Steven Vogel sentenced to life for 'cold-blooded' murder of Michael Williams, whose body was found burning in a ditch
Thirty-two year old Steven Vogel of Grinnell has been sentenced to spend the rest of his life in prison for the brutal killing of 44-year-old Michael Williams, a Black man whose body was found burning in a rural Iowa ditch in 2020. At an emotional sentencing hearing at the Poweshiek County Courthouse on Monday, Judge Shawn Showers gave a blistering rebuke of Vogel, who is white, calling him a "cold-blooded murder with hate in his heart." Though investigators said there wasn’t evidence the killing was racially motivated, Williams’ family members have called it a “lynching."
Michael Williams’ family members remember him as a loving father and grandfather who put down roots in Iowa in order to be closer to his children, even as his extended family urged him to come home to Syracuse, New York.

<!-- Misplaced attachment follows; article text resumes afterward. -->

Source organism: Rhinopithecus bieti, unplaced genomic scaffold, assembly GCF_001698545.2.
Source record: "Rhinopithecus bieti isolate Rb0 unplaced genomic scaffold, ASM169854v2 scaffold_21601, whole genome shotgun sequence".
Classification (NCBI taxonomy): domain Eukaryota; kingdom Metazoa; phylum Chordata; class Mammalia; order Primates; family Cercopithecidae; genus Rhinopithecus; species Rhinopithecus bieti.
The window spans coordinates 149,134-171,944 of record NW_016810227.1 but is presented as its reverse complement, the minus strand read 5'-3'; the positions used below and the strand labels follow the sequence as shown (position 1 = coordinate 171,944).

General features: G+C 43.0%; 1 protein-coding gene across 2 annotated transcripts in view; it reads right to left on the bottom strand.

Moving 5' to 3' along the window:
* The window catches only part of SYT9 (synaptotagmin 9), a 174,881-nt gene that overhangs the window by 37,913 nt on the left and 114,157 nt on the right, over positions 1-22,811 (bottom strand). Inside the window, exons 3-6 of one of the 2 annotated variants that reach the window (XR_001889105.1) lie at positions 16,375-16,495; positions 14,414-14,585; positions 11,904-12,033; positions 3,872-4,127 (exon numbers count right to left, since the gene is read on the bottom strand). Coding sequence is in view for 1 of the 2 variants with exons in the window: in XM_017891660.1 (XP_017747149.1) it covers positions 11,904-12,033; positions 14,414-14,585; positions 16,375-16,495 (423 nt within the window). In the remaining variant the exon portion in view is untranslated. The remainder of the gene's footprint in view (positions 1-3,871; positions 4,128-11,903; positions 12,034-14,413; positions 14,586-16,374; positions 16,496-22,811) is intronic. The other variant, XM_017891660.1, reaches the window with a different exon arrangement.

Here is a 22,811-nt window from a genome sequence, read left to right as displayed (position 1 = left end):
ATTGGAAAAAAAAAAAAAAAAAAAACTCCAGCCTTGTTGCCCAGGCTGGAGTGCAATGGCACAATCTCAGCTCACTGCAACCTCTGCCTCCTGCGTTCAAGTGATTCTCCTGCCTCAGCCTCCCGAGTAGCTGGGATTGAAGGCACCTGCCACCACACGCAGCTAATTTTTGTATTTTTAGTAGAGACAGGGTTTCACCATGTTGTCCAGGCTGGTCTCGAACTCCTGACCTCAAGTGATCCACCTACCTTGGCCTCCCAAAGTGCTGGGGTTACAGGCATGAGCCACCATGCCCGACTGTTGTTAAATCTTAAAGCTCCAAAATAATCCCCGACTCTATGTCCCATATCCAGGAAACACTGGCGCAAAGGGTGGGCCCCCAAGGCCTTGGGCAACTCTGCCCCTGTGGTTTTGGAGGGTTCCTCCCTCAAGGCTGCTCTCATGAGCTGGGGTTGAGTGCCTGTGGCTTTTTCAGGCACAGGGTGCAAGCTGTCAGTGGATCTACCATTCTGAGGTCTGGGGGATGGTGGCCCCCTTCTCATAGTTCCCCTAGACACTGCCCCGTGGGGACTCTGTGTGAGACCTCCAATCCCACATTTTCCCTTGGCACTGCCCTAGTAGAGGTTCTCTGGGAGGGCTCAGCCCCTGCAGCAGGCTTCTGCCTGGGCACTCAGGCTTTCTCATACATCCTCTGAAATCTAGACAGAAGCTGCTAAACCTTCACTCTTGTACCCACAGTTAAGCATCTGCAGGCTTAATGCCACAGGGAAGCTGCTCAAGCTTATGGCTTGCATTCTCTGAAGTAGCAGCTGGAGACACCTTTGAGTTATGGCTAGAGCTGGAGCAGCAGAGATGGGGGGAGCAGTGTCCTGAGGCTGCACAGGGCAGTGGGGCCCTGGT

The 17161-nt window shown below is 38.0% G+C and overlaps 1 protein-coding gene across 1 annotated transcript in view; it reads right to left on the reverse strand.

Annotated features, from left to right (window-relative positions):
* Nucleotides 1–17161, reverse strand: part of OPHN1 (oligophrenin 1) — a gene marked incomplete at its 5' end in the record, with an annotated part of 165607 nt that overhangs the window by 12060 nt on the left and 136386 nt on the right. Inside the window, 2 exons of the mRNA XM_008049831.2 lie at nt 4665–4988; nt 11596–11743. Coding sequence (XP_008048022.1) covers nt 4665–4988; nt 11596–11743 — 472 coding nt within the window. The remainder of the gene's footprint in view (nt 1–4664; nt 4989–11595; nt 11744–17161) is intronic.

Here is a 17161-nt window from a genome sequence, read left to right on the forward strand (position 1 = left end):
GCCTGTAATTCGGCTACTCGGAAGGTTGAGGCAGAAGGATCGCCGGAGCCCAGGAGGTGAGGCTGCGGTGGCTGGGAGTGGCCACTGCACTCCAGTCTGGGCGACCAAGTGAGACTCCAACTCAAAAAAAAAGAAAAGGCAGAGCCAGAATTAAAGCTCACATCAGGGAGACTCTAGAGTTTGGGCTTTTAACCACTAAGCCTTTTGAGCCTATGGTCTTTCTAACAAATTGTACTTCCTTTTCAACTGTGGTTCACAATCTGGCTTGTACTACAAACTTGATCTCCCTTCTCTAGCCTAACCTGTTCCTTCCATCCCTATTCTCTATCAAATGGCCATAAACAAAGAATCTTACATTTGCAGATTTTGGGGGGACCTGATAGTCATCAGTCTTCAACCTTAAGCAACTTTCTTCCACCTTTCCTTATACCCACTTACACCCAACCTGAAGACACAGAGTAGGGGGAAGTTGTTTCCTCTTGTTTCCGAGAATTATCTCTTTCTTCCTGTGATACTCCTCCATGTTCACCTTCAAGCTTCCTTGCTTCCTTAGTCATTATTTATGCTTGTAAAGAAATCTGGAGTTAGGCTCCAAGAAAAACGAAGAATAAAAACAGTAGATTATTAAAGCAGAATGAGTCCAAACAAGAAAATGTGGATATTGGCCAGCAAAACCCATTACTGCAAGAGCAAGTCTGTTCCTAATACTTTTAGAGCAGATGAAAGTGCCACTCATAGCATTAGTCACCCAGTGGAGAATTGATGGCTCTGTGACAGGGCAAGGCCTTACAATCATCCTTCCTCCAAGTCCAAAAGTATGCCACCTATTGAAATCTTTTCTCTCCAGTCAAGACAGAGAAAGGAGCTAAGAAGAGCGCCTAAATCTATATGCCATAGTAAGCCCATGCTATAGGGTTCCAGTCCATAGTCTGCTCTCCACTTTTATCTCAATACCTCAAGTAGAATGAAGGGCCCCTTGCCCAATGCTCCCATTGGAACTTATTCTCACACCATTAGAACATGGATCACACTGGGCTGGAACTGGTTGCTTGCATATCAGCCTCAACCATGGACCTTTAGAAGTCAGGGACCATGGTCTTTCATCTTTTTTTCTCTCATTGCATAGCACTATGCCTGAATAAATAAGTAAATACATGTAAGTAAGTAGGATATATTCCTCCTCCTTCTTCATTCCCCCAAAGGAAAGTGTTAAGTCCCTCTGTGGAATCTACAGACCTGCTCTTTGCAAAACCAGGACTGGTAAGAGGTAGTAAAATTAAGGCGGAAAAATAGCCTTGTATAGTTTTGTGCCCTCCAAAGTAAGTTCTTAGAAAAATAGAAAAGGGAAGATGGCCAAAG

Williams never forgot where he came from, said his aunt Paula Terrell. She says when his body was found, having been dumped in a ditch beside a country road in rural Jasper County and set on fire, he was wearing a Syracuse sweatshirt.
On Monday, Steven Vogel was sentenced to life in prison without the possibility of parole for what Judge Showers described as the heinous and horrific killing of Williams. Last month, an all-white jury in Keokuk County unanimously convicted Vogel of first degree murder and abuse of a corpse. Vogel was also sentenced to five years for the mutilation of Williams’ remains. The sentences will be run consecutively.